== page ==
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Preventive Misconception as a Motivation for Participation and Adherence in Microbicide Trials: Evidence from Female Participants and Male Partners in Malawi and Zimbabwe

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This paper presents empirical data on motivation to join an HIV prevention trial of vaginal microbicide gels in Malawi and Zimbabwe, and participant assumption of a preventive misconception. Interviews were conducted with women participating in the trial and their male partners. Most of the female participants were able to adequately describe basic aspects of the trial design. HIV counseling and testing were primary reasons motivating women’s participation, and male partners’ support of the trial. 29% of women and 20% of men also provided indications of a preventive misconception, attributing gel use and trial participation to avoiding HIV infection.

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Research support for this study was funded by the National Institutes of Child Health and Human Development (NICHD) grant R01HD048330, although the views expressed in this article do not necessarily reflect those of NICHD. HPTN 035 was funded by the United States National Institutes of Health. The study was designed and implemented by the HIV Prevention Trials Network (HPTN) and the Microbicide Trials Network (MTN). The HPTN (U01AI046749) has been funded by the National Institute of Allergy and Infectious Diseases (NIAID), National Institute of Child Health and Human Development (NICHD), National Institute of Drug Abuse (NIDA), and National Institute of Mental Health (NIMH). The MTN (U01AI068633) has been funded by the NIAID, NICHD, and NIMH. ReProtect, Inc., and Endo Pharmaceuticals (formerly Indevus Pharmaceuticals Inc.) supplied the BufferGel and PRO 2000 Gel tested in this study free of charge. The United States Agency for International Development (USAID) supported the manufacturing of BufferGel for this study.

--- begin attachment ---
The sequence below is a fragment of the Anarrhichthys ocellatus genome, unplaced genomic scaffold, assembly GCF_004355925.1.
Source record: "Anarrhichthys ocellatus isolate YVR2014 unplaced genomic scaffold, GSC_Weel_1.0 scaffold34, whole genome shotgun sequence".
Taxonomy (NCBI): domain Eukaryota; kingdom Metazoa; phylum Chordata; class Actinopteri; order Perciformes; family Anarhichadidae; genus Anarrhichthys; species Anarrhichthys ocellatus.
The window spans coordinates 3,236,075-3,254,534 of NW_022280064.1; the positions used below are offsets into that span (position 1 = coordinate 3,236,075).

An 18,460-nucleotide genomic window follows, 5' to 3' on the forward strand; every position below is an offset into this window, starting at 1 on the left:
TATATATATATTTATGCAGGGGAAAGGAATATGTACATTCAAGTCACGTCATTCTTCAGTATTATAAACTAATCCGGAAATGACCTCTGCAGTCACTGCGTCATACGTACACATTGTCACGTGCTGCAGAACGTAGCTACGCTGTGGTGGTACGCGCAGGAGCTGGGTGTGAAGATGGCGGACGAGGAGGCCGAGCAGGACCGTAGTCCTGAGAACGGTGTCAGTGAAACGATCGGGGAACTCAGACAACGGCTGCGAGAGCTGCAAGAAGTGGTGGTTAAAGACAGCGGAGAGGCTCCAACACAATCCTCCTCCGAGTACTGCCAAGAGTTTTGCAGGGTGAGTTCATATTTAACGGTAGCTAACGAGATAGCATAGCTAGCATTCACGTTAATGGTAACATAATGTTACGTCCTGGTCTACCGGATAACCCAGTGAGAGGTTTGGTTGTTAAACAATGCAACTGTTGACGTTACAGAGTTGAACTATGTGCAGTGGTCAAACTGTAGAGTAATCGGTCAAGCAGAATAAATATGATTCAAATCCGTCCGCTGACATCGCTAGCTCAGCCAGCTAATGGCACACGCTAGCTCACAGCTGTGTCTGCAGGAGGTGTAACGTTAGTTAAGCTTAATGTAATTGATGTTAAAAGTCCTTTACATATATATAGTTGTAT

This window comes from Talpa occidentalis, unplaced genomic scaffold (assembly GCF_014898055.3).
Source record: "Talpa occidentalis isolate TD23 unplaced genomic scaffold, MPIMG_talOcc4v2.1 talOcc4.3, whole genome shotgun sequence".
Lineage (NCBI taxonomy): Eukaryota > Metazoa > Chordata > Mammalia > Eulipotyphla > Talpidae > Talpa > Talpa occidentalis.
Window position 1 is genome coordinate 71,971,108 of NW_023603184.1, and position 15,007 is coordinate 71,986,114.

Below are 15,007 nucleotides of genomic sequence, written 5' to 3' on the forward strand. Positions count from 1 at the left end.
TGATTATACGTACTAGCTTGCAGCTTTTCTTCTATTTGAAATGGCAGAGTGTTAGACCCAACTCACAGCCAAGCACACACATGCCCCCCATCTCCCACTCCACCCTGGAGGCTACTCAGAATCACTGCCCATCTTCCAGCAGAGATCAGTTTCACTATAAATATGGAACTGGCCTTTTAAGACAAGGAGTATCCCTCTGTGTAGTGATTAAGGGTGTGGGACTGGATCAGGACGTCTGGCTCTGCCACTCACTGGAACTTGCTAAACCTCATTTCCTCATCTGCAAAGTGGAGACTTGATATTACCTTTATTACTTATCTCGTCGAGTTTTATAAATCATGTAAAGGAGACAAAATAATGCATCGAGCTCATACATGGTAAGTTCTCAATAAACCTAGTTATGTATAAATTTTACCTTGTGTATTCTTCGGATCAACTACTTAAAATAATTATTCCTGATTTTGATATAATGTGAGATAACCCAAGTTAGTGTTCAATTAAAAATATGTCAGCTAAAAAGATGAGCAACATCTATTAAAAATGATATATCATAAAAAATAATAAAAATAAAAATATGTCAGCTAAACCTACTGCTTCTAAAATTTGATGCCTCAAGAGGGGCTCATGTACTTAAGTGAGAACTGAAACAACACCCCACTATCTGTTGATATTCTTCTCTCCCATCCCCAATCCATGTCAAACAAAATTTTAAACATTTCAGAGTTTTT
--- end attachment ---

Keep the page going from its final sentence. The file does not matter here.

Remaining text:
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Correspondence to Cynthia Woodsong.

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Woodsong, C., Alleman, P., Musara, P. et al. Preventive Misconception as a Motivation for Participation and Adherence in Microbicide Trials: Evidence from Female Participants and Male Partners in Malawi and Zimbabwe. AIDS Behav 16, 785–790 (2012).

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